1. The_Idiot

          Re: If I may...

          @dan

          Heh - yes, I am indeed splitting hairs (blush). I have so few left myself, I try to spread them as wide as I can (blushes again). And i certainly intended no offense, nor a major disagreement - I just had an 'Oscar Wilde' moment - 'I can resist anything except temptation' :-))).

        2. Charles 9 Silver badge

          Re: If I may...

          "One problem with this model is that, as businesses will do whatever makes the most profit, they have no incentive to benefit society as a whole and any benefit that does arrive is really a side-effect. Another problem is that a truly free market - where the government does not interfere at all - can end up destroying one of the foundational assumptions of capitalism: competition. With no restriction or regulations or interference, monopolies can and will arise, reducing competition and thus crippling one of the main reasons capitalism works in the first place."

          As far as the monopoly is concerned, though, it's working just fine. In fact, one of the goals of these monopolies is to transcend government and become sovereign unto themselves (think William Gibson's Sprawl) since the best way to beat regulation is to rise above the ability to be regulated. Thus transnational companies that can play sovereign states against each other (why ships don't flag in a first-world nation and why small countries like Ireland seem to get a lot of transnational business because their operating costs--and thus taxes--are low enough to undercut). Even the "nuclear option", denying them business in a country, can be met with a, "Your funeral."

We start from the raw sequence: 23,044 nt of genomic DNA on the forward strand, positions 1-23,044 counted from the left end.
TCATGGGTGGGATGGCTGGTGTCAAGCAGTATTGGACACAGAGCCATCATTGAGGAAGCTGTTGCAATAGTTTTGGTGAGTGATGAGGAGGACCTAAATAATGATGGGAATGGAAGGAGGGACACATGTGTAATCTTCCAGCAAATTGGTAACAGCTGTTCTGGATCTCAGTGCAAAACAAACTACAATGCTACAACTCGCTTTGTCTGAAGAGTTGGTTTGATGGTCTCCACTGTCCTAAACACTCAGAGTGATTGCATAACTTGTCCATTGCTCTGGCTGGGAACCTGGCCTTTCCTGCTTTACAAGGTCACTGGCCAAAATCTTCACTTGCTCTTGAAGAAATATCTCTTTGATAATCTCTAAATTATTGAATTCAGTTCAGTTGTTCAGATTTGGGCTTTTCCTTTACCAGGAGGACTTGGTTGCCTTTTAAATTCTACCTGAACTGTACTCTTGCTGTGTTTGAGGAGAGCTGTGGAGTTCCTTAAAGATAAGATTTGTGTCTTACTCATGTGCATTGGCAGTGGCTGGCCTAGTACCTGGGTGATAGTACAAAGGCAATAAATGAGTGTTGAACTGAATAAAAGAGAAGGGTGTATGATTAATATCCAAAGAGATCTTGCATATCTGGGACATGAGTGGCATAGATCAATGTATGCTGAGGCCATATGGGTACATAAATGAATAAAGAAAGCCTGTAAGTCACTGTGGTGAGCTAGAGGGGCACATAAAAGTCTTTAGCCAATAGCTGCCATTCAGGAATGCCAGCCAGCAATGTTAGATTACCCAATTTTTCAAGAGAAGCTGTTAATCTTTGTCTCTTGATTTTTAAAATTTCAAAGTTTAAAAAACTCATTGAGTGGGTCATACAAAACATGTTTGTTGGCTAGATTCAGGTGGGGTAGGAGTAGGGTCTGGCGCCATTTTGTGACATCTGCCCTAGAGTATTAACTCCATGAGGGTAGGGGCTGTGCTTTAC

4. ecofeco Silver badge

    Privacy is next?

    Privacy has been gone for decades. Everyone and your mother thinks your personal business is their fucking business.

  5. Mark 85 Silver badge

    So what's next?

    A ban on ad blockers? A forced "you will watch and look at ads"? And without any controls on the content including malware? I ask because who is going to buy the consumer's info other then advertisers?

    1. chris121254

      Re: So what's next?

      a ban on ad blockers would be very hard to enforce and would lead to outrage

      1. Charles 9 Silver badge

        Re: So what's next?

        They can do it ALREADY. Think ad WALLS. They won't let you through until you see the ad. Pretty soon this'll be the norm on the Internet. Then what's you do?

        1. Anonymous Coward
          Anonymous Coward

          Re: So what's next?

          Perhaps it is time to build a wall on the Internet. One that keeps all US Traffic inside the USA. After all it is America First, Second and Third in the opinion of El Pres. So lets keep all their stuff inside and not let it pollute the rest of the world.

          I know it won't work but it is nice to remember 'I had a dream' and other events before they get painted out of History.

        2. chris121254

          Re: So what's next?

          its unlikely it will become the norm on the Internet because so many people are using ad blockers and ad walls do not work and will lead to outrage if they try that